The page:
The Unicorn Scale: The Color Purple (2023)

By Jennie Roberson

April 26, 2024



Well hello there, new and returning Unicorns! I hope everyone’s happy and healthy and has done their stretches today.

How do you feel about movie sequels, remakes, reboots, and adaptations? Many people, especially outside of Los Angeles, gripe that all Hollywood produces are these, often declaring them terrible and yearning for something original. Having worked in L.A.'s filmmaking scene for almost twenty years, I can shed light on a few points:

Hollywood won't invest in reboots unless they anticipate an audience. So, if you don't want them, avoid films like Fast and Furious 25 or another Saw reboot.

Remakes have been part of cinema since the beginning. Since the 1910s, each generation has reinterpreted classic tales like Robin Hood, Sherlock Holmes, or the Hunchback of Notre Dame. So, it's a longstanding tradition.

Most importantly, remakes or adaptations are often made because someone has a new perspective to offer on the story.

Now why am I ranting about all of this? Well, because The Color Purple (adapted from the Pulitzer-winning novel by #Bi2 Alice Walker, and whose 1985 adaptation by Steven Spielberg we reviewed here) was adapted into a Broadway musical in 2005 and then revived in 2015. And last year, to much fanfare, the musical was made into a film adaptation.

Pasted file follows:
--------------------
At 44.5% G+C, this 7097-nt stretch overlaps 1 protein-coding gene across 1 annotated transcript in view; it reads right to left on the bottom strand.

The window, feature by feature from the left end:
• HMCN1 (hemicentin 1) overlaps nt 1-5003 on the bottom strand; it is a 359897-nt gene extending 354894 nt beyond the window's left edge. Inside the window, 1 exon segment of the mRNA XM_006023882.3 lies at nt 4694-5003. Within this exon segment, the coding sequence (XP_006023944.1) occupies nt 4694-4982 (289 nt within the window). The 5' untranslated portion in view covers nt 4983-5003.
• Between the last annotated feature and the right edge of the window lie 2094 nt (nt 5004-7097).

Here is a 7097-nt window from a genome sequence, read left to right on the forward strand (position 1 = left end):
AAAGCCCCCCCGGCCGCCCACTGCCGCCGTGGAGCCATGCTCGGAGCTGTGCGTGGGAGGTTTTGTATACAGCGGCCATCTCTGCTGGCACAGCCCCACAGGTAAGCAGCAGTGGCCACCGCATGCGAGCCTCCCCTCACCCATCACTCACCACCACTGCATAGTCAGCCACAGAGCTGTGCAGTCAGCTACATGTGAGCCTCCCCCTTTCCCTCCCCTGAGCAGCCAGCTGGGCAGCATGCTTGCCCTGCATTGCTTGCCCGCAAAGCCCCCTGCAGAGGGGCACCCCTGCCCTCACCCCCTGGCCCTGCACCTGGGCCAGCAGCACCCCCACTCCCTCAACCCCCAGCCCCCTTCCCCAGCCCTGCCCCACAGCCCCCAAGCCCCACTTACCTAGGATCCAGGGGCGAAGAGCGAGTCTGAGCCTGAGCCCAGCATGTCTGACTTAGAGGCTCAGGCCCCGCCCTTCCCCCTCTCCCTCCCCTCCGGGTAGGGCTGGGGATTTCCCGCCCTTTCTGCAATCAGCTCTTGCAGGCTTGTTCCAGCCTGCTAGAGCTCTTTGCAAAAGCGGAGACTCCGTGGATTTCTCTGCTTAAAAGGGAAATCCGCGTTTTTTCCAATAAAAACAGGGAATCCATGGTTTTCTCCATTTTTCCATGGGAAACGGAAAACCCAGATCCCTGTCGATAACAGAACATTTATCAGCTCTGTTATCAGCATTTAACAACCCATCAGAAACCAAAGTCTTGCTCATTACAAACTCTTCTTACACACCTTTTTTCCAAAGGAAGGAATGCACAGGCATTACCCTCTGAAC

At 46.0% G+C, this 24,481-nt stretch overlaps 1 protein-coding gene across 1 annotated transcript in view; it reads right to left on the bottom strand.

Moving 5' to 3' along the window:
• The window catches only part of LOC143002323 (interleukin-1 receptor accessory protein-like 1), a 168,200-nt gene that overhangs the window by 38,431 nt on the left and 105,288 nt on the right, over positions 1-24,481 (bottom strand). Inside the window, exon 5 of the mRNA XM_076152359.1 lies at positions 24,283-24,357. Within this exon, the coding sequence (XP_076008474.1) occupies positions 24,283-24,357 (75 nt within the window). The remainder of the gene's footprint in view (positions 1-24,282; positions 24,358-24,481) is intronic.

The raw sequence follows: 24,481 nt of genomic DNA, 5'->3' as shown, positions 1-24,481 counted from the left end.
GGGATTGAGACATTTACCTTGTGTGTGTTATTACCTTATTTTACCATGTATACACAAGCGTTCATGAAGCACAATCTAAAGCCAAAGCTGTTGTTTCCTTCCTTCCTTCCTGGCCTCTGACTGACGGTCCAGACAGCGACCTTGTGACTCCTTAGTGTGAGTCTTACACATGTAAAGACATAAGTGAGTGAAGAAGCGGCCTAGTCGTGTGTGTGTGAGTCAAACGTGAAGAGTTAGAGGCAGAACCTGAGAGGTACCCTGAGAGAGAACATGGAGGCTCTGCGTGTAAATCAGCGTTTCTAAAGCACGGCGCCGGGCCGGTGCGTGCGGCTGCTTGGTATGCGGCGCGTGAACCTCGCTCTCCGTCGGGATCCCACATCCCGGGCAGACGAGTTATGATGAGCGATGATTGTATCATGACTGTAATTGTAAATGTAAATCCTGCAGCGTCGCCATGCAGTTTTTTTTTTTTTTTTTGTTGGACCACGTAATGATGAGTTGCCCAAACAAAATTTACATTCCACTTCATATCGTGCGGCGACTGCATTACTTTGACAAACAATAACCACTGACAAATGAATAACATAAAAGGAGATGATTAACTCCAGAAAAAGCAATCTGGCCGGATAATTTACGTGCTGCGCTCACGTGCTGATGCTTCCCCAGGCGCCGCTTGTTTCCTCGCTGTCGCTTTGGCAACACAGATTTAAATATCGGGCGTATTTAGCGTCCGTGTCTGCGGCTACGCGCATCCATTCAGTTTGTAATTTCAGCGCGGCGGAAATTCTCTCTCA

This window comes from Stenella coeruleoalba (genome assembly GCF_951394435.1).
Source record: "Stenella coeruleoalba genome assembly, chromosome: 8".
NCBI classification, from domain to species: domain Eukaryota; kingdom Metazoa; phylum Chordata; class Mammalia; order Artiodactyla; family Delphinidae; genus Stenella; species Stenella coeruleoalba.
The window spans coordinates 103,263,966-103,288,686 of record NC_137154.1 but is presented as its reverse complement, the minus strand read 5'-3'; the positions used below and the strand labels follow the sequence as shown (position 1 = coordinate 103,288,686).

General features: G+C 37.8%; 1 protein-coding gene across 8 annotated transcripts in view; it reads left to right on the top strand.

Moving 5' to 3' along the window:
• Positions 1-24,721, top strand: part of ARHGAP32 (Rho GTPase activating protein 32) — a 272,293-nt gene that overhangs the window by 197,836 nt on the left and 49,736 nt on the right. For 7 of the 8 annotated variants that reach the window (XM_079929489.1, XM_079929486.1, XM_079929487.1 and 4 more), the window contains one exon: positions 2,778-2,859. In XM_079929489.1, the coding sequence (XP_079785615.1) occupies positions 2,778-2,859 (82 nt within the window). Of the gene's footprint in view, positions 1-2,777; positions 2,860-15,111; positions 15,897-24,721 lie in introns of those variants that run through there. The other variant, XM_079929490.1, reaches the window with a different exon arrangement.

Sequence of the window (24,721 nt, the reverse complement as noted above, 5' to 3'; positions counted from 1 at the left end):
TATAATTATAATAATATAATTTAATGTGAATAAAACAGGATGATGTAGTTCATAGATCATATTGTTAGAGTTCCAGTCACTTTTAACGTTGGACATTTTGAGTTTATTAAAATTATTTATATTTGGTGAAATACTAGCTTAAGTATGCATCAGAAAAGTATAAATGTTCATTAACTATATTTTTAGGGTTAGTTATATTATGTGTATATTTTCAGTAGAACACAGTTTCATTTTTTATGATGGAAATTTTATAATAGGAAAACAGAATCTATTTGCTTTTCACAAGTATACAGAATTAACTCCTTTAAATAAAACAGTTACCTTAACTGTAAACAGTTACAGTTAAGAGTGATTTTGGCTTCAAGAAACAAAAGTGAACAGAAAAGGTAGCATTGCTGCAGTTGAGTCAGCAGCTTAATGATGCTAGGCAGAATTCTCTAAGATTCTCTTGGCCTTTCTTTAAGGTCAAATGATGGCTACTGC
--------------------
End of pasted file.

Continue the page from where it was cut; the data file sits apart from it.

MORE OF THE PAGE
I was excited to see this because, well, for one, I love a good musical. But more importantly, I was super curious to see if the musical and film had bumped up the bisexuality in Celie’s journey as seen in the original book but barely touched upon in the 1985 film. So what did I find? Read on, dear Unicorns, read on.

But before I get into all the dirty details, I should probably go over a few disclaimers here. First and foremost, there will be SPOILERS for this 2023 musical film. Also, regarding content warnings, this movie starts with some tough scenes, so be aware of themes like (perceived) incest, abuse, attempted rape, and racism. Finally, if this is your first time checking out our scale, you may want to take a look at the metric in play here to know how we measure the bi representation on screen — it’s not as binary as a thumbs-up/thumbs-down kind of situation.

Ready? Ok, here we go:

The Color Purple follows the life story of Celie (Fantasia Barrino), a woman in rural Georgia in the early part of the 20th century. After experiencing pregnancies seemingly fathered by her father, Celie is sent to marry Mister (Colman Domingo, with Phylicia Pearl Mpasi playing the younger version) instead of her sister, and the only person who loves her, Nettie (Hailey Barry, with Ciara playing the older version). The story follows Celie’s life as Mister’s mistress, Shug Avery (Taraji P. Henson), comes into town, and Celie begins to gather inner strength, love, and a community of men and women who love her.

Image/Warner Bros. Pictures

What I Liked: